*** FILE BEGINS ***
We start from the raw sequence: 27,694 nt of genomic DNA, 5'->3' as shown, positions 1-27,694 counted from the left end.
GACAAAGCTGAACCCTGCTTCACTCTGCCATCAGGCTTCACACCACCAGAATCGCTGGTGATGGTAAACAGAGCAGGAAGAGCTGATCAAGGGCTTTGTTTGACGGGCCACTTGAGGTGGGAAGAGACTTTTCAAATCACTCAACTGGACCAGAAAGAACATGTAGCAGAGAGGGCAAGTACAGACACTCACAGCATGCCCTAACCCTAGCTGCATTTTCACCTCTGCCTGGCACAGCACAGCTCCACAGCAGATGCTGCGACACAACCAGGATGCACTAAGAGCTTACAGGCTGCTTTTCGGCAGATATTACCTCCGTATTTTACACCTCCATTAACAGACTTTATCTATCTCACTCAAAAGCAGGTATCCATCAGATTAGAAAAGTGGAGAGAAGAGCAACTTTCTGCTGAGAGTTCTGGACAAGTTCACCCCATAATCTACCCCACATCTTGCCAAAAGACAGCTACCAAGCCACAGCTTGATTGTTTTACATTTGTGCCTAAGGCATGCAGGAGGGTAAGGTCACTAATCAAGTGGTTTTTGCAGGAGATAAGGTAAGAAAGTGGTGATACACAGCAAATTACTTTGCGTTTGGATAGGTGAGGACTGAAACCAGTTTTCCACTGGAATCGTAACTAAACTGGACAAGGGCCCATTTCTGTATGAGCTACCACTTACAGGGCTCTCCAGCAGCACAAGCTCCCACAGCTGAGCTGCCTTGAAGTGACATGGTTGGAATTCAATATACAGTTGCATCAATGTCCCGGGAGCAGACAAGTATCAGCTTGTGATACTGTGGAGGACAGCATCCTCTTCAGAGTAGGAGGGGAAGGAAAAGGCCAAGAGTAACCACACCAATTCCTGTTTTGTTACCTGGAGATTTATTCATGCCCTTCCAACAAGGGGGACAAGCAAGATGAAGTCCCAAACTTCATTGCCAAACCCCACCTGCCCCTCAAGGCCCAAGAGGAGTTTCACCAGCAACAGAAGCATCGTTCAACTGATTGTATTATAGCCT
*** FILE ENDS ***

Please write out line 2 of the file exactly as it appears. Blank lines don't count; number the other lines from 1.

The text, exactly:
GACAAAGCTGAACCCTGCTTCACTCTGCCATCAGGCTTCACACCACCAGAATCGCTGGTGATGGTAAACAGAGCAGGAAGAGCTGATCAAGGGCTTTGTTTGACGGGCCACTTGAGGTGGGAAGAGACTTTTCAAATCACTCAACTGGACCAGAAAGAACATGTAGCAGAGAGGGCAAGTACAGACACTCACAGCATGCCCTAACCCTAGCTGCATTTTCACCTCTGCCTGGCACAGCACAGCTCCACAGCAGATGCTGCGACACAACCAGGATGCACTAAGAGCTTACAGGCTGCTTTTCGGCAGATATTACCTCCGTATTTTACACCTCCATTAACAGACTTTATCTATCTCACTCAAAAGCAGGTATCCATCAGATTAGAAAAGTGGAGAGAAGAGCAACTTTCTGCTGAGAGTTCTGGACAAGTTCACCCCATAATCTACCCCACATCTTGCCAAAAGACAGCTACCAAGCCACAGCTTGATTGTTTTACATTTGTGCCTAAGGCATGCAGGAGGGTAAGGTCACTAATCAAGTGGTTTTTGCAGGAGATAAGGTAAGAAAGTGGTGATACACAGCAAATTACTTTGCGTTTGGATAGGTGAGGACTGAAACCAGTTTTCCACTGGAATCGTAACTAAACTGGACAAGGGCCCATTTCTGTATGAGCTACCACTTACAGGGCTCTCCAGCAGCACAAGCTCCCACAGCTGAGCTGCCTTGAAGTGACATGGTTGGAATTCAATATACAGTTGCATCAATGTCCCGGGAGCAGACAAGTATCAGCTTGTGATACTGTGGAGGACAGCATCCTCTTCAGAGTAGGAGGGGAAGGAAAAGGCCAAGAGTAACCACACCAATTCCTGTTTTGTTACCTGGAGATTTATTCATGCCCTTCCAACAAGGGGGACAAGCAAGATGAAGTCCCAAACTTCATTGCCAAACCCCACCTGCCCCTCAAGGCCCAAGAGGAGTTTCACCAGCAACAGAAGCATCGTTCAACTGATTGTATTATAGCCT